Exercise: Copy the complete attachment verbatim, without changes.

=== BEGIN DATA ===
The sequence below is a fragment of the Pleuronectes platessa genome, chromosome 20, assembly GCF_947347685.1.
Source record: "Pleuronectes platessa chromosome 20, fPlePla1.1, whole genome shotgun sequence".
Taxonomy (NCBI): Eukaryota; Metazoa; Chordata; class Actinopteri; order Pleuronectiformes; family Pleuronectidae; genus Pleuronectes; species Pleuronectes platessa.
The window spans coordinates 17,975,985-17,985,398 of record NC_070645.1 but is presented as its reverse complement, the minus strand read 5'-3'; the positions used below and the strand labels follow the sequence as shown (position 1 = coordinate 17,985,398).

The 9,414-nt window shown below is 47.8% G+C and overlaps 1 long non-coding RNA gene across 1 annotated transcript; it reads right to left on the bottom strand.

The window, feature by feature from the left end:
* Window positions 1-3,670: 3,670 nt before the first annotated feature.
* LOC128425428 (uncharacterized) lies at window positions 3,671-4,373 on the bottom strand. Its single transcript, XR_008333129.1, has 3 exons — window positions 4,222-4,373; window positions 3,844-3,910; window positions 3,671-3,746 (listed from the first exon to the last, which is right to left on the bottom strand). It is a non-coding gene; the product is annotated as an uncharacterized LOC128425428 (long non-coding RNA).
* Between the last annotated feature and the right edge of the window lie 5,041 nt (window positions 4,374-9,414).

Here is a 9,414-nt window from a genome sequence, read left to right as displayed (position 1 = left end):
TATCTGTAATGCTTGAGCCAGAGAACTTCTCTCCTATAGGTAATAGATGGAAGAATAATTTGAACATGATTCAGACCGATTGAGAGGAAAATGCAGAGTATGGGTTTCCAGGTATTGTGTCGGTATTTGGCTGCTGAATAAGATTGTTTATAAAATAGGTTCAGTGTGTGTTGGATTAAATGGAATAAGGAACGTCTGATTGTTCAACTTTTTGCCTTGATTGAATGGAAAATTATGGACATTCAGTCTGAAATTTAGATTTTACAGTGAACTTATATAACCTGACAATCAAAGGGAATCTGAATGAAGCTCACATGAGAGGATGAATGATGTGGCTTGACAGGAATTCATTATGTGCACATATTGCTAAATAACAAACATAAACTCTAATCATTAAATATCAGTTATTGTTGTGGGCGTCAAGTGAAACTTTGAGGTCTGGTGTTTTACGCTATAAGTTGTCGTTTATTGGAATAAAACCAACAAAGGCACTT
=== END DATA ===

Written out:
The sequence below is a fragment of the Pleuronectes platessa genome, chromosome 20, assembly GCF_947347685.1.
Source record: "Pleuronectes platessa chromosome 20, fPlePla1.1, whole genome shotgun sequence".
Taxonomy (NCBI): Eukaryota; Metazoa; Chordata; class Actinopteri; order Pleuronectiformes; family Pleuronectidae; genus Pleuronectes; species Pleuronectes platessa.
The window spans coordinates 17,975,985-17,985,398 of record NC_070645.1 but is presented as its reverse complement, the minus strand read 5'-3'; the positions used below and the strand labels follow the sequence as shown (position 1 = coordinate 17,985,398).

The 9,414-nt window shown below is 47.8% G+C and overlaps 1 long non-coding RNA gene across 1 annotated transcript; it reads right to left on the bottom strand.

The window, feature by feature from the left end:
* Window positions 1-3,670: 3,670 nt before the first annotated feature.
* LOC128425428 (uncharacterized) lies at window positions 3,671-4,373 on the bottom strand. Its single transcript, XR_008333129.1, has 3 exons — window positions 4,222-4,373; window positions 3,844-3,910; window positions 3,671-3,746 (listed from the first exon to the last, which is right to left on the bottom strand). It is a non-coding gene; the product is annotated as an uncharacterized LOC128425428 (long non-coding RNA).
* Between the last annotated feature and the right edge of the window lie 5,041 nt (window positions 4,374-9,414).

Here is a 9,414-nt window from a genome sequence, read left to right as displayed (position 1 = left end):
TATCTGTAATGCTTGAGCCAGAGAACTTCTCTCCTATAGGTAATAGATGGAAGAATAATTTGAACATGATTCAGACCGATTGAGAGGAAAATGCAGAGTATGGGTTTCCAGGTATTGTGTCGGTATTTGGCTGCTGAATAAGATTGTTTATAAAATAGGTTCAGTGTGTGTTGGATTAAATGGAATAAGGAACGTCTGATTGTTCAACTTTTTGCCTTGATTGAATGGAAAATTATGGACATTCAGTCTGAAATTTAGATTTTACAGTGAACTTATATAACCTGACAATCAAAGGGAATCTGAATGAAGCTCACATGAGAGGATGAATGATGTGGCTTGACAGGAATTCATTATGTGCACATATTGCTAAATAACAAACATAAACTCTAATCATTAAATATCAGTTATTGTTGTGGGCGTCAAGTGAAACTTTGAGGTCTGGTGTTTTACGCTATAAGTTGTCGTTTATTGGAATAAAACCAACAAAGGCACTT